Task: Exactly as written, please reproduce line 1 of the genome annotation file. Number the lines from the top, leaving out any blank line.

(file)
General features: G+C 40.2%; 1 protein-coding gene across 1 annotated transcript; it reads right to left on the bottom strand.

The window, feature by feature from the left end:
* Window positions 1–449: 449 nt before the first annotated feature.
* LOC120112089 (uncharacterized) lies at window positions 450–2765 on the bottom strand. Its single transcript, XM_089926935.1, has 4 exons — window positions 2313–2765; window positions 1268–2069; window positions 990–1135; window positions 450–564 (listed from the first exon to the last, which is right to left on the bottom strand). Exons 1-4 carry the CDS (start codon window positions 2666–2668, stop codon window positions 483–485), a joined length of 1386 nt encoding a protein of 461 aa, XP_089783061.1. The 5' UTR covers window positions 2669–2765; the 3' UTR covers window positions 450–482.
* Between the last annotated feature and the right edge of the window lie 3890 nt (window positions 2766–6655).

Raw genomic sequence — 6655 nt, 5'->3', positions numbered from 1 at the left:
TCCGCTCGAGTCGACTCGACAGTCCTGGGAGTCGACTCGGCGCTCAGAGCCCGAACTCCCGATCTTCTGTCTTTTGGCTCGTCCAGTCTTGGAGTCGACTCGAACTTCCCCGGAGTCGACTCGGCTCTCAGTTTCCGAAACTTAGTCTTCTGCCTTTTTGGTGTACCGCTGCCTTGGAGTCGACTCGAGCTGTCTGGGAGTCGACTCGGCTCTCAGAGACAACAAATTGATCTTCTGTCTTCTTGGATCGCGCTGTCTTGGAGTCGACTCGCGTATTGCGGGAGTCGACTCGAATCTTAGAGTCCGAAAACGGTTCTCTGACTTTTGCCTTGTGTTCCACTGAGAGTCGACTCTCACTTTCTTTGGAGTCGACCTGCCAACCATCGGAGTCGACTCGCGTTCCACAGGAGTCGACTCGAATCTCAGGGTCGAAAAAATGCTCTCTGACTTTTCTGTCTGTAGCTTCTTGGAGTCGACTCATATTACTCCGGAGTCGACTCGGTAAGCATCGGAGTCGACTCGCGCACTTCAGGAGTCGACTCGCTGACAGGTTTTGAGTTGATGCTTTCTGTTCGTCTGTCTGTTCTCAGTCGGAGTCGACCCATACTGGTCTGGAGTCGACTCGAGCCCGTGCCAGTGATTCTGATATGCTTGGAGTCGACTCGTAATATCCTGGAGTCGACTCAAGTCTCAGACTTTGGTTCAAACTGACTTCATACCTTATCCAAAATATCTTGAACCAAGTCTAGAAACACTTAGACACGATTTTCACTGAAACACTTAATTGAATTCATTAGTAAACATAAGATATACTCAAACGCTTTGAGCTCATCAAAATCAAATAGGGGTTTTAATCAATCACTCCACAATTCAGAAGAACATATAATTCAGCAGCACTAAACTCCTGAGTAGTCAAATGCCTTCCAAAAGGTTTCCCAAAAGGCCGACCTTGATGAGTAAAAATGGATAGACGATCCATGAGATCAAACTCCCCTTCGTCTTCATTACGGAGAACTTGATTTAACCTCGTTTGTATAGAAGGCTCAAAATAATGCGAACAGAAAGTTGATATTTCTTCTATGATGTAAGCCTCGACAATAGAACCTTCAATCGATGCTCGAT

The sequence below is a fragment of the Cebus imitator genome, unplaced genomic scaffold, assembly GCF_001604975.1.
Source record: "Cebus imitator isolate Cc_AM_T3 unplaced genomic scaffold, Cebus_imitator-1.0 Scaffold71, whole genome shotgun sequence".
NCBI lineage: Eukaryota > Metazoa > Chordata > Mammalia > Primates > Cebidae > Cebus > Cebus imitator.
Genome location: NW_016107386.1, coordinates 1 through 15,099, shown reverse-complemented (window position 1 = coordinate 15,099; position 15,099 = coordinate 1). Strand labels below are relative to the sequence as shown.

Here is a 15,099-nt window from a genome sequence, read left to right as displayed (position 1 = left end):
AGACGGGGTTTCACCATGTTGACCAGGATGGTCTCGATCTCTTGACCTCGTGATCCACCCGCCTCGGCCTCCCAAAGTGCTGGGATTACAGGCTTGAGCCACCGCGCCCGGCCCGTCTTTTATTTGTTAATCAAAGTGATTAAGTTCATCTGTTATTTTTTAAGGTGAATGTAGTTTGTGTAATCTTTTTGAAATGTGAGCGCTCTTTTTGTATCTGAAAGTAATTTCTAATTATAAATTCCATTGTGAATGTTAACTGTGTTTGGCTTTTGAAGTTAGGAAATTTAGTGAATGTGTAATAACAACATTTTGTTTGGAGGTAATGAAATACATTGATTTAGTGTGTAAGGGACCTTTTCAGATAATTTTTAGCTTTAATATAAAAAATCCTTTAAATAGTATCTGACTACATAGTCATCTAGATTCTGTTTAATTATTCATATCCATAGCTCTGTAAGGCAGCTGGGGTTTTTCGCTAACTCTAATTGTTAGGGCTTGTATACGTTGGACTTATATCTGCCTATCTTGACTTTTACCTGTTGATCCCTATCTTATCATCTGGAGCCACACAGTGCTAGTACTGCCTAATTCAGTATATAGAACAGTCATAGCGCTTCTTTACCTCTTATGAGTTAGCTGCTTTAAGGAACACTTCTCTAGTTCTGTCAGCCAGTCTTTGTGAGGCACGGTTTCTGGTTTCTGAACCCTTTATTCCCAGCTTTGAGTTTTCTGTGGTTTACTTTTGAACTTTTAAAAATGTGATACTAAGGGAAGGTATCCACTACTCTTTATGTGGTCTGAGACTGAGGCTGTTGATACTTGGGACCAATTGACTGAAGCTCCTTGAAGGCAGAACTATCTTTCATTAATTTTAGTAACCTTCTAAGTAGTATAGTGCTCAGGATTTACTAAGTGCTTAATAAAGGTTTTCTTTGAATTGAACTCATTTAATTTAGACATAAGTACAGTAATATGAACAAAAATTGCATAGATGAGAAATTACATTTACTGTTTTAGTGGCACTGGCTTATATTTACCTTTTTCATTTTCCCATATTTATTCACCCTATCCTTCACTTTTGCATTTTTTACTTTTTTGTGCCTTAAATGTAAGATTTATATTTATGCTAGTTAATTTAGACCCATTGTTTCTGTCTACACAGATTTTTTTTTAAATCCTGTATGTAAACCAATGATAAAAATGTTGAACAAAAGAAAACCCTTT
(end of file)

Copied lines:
General features: G+C 40.2%; 1 protein-coding gene across 1 annotated transcript; it reads right to left on the bottom strand.